On the ride to the Operating Room, Number Two fell asleep. The hospital staff sighed in relief, quiet at last!!! The earplugs were removed, stressed smiles were replaced with genuine smiles. 'Why' and 'What's that for', became their most disliked words. I am sure they needed vacations to recover from that over zealous Number Two! But I know Number Two was in their prayers.

Number Two came out of the surgery with flying colors. And even a missing tooth for the tooth fairy. Everything went as expected and the heart valve repair was done completely. She was no longer broken, she was normal. She could live to be a hundred.

This was good news for her parents. Their little girl would be around living a normal life. Playing, Helping, Sharing, Working, Talking..... (By the way, her Dad still uses earplugs when he is near her! He has been trying to invent a switch that will turn her 'talking' off for over 45 years. He is still stumped on that one. Go figure!)

After the surgery, she had many visitors. Some even brought her presents of books and dolls. It was fun. Even though she was very sore, she did her best to stay awake and not cry. Her Daddy stayed in the hospital room with her on a cot during the nights. She was grateful he could do that. She is such a Daddy's girl.

The second day after her operation, Number Two suddenly remembered about her play money. It was not in the room, but the hospital had changed her room. One room for pre-surgery, then off to ICU, and then the recovery room. She asked the nurses about the money, but no one knew anything about it. They checked the old room and could not find it. The Money Was Lost! It was awful. And then like a typical 6 year old, Number Two took joy in what gifts she had left and only felt brief moments of sadness when she remembered her lost money.

The day came when she got to have her stitches removed. The nurses told her Dad that the Techs who would be removing the stitches would be there in about an hour, so Dad went down for breakfast. While he was gone, the Technicians came in and took out the 100+ stitches. Number Two was devastated that Dad was not there to hold her hand. She had to be brave on her own. She had many quiet tears, but did not cry.

The Techs told her Dad how brave she had been. That made her feel proud, but she still missed holding her Dad's hand. His hand would have made the hurt go away, she was sure of that. His hand and voice even today, helps her deal with the hurts and challenges in her life. She really is a Daddy's girl, always will be.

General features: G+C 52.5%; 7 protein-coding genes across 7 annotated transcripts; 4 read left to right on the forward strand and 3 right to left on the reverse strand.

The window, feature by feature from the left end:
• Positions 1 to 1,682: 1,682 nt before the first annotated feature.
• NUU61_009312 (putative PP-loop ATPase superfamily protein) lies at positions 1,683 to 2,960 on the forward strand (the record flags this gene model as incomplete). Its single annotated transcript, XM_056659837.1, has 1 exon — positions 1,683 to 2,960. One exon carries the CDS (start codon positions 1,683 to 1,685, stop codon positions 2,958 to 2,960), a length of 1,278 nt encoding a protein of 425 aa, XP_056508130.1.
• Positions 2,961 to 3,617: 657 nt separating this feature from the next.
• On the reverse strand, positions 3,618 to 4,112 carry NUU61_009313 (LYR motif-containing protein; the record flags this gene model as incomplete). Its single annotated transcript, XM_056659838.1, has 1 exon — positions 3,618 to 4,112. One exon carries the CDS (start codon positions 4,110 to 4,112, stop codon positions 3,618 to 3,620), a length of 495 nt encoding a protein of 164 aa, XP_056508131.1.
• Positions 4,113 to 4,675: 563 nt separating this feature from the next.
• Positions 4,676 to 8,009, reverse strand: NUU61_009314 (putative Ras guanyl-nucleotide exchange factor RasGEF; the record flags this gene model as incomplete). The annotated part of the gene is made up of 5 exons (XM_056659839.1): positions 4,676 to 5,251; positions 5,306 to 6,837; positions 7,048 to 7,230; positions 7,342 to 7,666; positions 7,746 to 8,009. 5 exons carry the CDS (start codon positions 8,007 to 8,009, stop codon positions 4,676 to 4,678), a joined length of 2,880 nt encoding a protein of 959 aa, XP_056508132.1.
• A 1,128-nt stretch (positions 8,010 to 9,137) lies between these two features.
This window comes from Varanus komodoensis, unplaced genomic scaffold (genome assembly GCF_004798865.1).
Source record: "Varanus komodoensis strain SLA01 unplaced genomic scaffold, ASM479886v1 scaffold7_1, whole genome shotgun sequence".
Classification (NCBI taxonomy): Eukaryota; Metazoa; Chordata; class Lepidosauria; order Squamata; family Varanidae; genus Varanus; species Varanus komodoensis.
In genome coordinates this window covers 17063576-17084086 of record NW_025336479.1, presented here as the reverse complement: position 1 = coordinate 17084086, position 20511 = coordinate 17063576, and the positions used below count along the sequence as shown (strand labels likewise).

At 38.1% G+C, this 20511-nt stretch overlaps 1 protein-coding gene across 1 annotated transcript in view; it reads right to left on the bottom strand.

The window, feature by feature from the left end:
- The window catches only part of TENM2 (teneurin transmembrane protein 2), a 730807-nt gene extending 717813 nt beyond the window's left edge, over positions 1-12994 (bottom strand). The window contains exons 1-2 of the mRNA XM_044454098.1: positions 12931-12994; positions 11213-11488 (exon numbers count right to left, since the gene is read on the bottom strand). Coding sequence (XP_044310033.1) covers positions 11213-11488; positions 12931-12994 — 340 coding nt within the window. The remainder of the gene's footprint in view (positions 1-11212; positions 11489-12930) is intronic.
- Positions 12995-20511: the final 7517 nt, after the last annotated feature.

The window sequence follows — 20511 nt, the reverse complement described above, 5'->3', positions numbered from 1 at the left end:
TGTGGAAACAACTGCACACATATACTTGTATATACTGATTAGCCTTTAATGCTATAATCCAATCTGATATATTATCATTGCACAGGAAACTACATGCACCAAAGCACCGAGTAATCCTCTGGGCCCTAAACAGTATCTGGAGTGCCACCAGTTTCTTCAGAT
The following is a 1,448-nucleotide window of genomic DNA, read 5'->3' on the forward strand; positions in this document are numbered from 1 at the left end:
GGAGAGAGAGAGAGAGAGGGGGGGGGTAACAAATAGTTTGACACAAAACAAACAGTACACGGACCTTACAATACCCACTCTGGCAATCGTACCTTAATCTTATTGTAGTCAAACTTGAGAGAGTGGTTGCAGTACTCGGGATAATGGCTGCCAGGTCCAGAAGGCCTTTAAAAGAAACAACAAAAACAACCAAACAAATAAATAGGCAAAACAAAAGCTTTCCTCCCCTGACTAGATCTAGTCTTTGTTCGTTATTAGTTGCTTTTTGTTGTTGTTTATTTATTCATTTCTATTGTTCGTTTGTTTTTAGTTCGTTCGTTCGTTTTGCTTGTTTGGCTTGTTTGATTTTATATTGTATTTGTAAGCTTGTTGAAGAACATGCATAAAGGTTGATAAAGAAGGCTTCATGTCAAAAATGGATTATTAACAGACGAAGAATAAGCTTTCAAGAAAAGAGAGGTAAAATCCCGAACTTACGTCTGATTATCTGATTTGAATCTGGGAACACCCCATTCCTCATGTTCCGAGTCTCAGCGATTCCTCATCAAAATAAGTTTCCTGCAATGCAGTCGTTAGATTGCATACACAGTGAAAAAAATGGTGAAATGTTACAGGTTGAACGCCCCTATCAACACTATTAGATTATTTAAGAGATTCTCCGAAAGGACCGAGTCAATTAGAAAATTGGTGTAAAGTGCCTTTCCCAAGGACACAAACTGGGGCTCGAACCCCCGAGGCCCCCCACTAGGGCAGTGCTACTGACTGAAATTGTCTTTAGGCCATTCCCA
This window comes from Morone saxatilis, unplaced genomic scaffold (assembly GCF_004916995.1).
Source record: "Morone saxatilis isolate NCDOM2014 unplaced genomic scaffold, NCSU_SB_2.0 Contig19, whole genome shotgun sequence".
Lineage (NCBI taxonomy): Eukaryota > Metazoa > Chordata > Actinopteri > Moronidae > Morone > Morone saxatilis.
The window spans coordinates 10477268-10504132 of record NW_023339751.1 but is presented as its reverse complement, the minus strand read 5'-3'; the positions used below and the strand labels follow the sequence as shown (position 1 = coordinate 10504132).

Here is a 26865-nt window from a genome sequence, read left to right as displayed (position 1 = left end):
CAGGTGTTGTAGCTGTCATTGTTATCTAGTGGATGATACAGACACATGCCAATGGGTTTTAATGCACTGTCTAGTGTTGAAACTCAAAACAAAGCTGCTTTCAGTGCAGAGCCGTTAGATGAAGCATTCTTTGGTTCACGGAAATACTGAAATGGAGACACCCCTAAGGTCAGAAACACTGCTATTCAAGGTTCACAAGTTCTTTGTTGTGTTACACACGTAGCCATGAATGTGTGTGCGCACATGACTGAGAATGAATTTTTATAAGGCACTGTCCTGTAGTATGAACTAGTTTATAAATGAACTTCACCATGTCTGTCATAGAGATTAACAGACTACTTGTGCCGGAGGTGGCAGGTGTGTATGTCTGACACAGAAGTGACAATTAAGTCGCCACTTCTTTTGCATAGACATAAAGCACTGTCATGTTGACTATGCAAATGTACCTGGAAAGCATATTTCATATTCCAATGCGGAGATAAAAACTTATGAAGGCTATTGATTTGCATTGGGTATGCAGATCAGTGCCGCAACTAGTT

She is a Mommy's girl too. She is so lucky to have great relationships with both parents. Such a blessing!

Soon it was time to go home. It seemed to Number Two that she had been in Hospital for a week but it was only 5 days. The doctors did their final exams, the nurses did their stuff. Photos were snatched and goodbyes and thank yous were exchanged. Then it was off to the car in the fun, wheelchair. No fun on this ride though. She was still very sore and did not like to bump her side or back.

The ride home must have been about an hour in the old days. Today it takes about 35 to 40 minutes. Upon arrival home, Number Two was pretty nauseated and the poor front porch found itself covered in throw up. Sorry Mom and Dad. Number Two was put on the couch in the living room, with pillows and blankets. She was where Mom could watch her and Number Two could watch everyone else.

Soon Number Two had bounced back up and was desiring to do all the things she did before the operation. Like running, riding her bike, rough housing, swimming, swinging, etc. However, some of the activities like rough housing did not go very well, and Number Two knew when to stop so she would not get hurt.

However the bike riding was not allowed. If she fell off and split her incision open? Running had the same concern. Was the bouncing harmful? We would not find out 'cause that was banned. (at least while in the sight of Mom)

Swimming was the worst ban. Grandma had a pool and everyone would go there in June/July. Number Two would dangled her feet in the water and lay on her towel to suntan. She didn't get into the pool until late August that year. That was such a crisis for a six year old.

The followups at the doctors office were always positive. All went well and continued to go well. Now it is just a memory. Normalcy had taken over and everything was normal.

Thanks for reading!